In my last post I wrote about ableism in romantic relationships, with an example of power dynamics within the relationship. With only one example it was by no means an exhaustive account for how ableism can operate within romantic relationships, and at some point I want to elaborate more on this topic. Before I do that, I need to sort out some thoughts on how ableism can affect a romantic relationship on a different level.
I have spent a couple of years trying to wrap my head around a specific experience of how an ableistic society made a relationship impossible. As some readers of this blog probably have noticed, I was once in the beginning of a relationship with someone that I refer to as Liz. It’s probably annoying to some people that I’m a bit cryptic when I write about her, but I have to in order to protect both myself and her. Anyway, the story about Liz took place a couple of years ago but it’s not until recently that I could begin describing to myself what actually happened.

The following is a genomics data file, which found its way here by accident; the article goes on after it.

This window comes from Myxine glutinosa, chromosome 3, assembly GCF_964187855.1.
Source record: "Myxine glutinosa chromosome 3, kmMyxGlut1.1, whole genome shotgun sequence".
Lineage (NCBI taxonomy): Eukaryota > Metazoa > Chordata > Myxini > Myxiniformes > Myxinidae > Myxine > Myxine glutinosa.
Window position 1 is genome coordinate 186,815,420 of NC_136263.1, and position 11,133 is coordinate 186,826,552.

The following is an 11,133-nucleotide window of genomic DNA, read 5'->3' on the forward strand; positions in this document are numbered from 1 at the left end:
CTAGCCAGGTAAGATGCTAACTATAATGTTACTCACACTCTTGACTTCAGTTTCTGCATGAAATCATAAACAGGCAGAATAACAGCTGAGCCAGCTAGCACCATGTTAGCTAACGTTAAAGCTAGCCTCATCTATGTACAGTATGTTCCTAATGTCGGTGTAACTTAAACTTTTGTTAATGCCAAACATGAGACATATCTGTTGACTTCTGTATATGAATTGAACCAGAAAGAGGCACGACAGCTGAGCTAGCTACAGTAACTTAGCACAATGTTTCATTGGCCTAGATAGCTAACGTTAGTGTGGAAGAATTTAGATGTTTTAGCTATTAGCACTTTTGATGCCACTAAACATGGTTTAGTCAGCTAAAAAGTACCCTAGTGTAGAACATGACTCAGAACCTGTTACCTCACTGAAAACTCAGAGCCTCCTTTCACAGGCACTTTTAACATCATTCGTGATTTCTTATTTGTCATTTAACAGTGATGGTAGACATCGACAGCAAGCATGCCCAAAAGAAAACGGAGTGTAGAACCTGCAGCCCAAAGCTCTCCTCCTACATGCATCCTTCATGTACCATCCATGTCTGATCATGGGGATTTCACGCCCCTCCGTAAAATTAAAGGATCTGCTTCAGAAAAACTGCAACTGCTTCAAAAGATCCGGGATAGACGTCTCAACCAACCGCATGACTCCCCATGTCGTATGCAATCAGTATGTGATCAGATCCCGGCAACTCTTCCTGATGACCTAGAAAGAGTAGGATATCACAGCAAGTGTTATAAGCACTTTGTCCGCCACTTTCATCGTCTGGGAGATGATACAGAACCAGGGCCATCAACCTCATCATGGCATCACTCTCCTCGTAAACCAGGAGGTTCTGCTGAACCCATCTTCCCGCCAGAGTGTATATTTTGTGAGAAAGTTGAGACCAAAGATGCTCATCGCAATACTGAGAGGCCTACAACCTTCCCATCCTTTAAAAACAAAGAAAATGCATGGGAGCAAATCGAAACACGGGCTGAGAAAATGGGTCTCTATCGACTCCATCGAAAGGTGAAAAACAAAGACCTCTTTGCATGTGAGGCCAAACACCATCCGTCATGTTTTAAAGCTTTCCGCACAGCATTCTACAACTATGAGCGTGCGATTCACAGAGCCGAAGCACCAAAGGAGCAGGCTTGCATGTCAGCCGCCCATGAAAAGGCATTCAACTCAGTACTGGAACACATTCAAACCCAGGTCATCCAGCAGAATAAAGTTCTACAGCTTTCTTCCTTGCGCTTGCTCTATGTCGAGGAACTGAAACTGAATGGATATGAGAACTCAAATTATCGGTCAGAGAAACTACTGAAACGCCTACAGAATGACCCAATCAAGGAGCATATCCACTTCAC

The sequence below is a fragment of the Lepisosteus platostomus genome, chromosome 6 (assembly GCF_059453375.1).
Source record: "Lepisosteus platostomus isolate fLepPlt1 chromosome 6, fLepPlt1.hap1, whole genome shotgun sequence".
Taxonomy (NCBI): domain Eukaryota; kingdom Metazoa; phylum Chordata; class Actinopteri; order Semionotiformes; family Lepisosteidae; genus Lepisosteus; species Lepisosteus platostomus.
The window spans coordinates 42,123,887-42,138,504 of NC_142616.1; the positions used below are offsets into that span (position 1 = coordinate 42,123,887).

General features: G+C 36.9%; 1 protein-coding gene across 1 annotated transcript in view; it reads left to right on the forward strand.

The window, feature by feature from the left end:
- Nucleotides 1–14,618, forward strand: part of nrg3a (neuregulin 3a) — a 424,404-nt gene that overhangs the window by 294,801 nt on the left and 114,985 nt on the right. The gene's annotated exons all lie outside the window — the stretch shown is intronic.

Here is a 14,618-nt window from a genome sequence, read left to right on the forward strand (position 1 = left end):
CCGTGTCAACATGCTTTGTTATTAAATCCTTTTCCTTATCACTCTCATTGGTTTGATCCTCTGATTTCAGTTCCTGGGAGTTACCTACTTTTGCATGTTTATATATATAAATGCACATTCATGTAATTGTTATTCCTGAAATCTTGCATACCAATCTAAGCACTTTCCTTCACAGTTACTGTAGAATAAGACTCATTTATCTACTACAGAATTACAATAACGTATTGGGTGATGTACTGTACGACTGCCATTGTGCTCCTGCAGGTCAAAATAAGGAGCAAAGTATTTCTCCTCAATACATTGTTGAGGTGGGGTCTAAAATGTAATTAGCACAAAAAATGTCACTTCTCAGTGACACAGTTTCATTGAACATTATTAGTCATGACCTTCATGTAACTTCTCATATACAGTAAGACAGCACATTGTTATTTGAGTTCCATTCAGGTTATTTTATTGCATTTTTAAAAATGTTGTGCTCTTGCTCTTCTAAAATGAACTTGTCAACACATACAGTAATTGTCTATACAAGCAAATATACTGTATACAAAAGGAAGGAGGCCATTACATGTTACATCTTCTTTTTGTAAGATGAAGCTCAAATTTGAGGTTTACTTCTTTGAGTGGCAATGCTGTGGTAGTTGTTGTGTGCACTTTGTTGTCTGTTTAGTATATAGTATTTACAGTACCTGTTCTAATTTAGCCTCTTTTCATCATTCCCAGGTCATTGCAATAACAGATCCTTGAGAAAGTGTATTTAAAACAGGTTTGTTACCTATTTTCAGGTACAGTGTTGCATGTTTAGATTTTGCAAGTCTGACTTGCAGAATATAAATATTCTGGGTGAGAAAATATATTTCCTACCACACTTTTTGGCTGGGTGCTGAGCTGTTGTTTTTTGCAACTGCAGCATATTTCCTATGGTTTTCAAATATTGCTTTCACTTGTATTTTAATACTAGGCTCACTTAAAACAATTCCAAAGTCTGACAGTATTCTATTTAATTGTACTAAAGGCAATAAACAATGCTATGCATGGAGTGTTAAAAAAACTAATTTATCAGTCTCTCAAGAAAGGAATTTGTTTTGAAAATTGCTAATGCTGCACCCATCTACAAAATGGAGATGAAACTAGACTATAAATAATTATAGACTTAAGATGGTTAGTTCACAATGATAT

I was deeply in love with her. She told me she loved me and wanted to be with me. I froze and couldn’t tell her how I felt. She thought I was indifferent. The truth was that I couldn’t give her what she wanted in terms of a relationship, because of my (and my child’s) disablities. Because of an inaccessible, oppressive society that puts up obstacles and deny chronically ill and disabled people adequate help and healthcare. So I let her go, I didn’t even fight for her. Instead, I felt ashamed to the point where I thought I was a disgrace to… well, I don’t know to what. To love maybe, because how could I claim that I loved her when I didn’t even give a relationship with her a fair chance?
And yes, I’m still being secretive about the details necessary to make sense of what happened, simply because I still can’t grasp the reality of ableism. I’m hovering over a specific thing here, a part of reality that I can’t make myself write in plain text. Not yet.
The point is that romantic relationships are affected by ableism in more ways than just as a form of power dynamics within the relationship. The fact that a specific manifestation of ableism comes from outside the relationship doesn’t mean that it stays there. My experience is that it can permeate what I feel, how I act and what I communicate to the point where it’s playing the leading part, without me detecting it.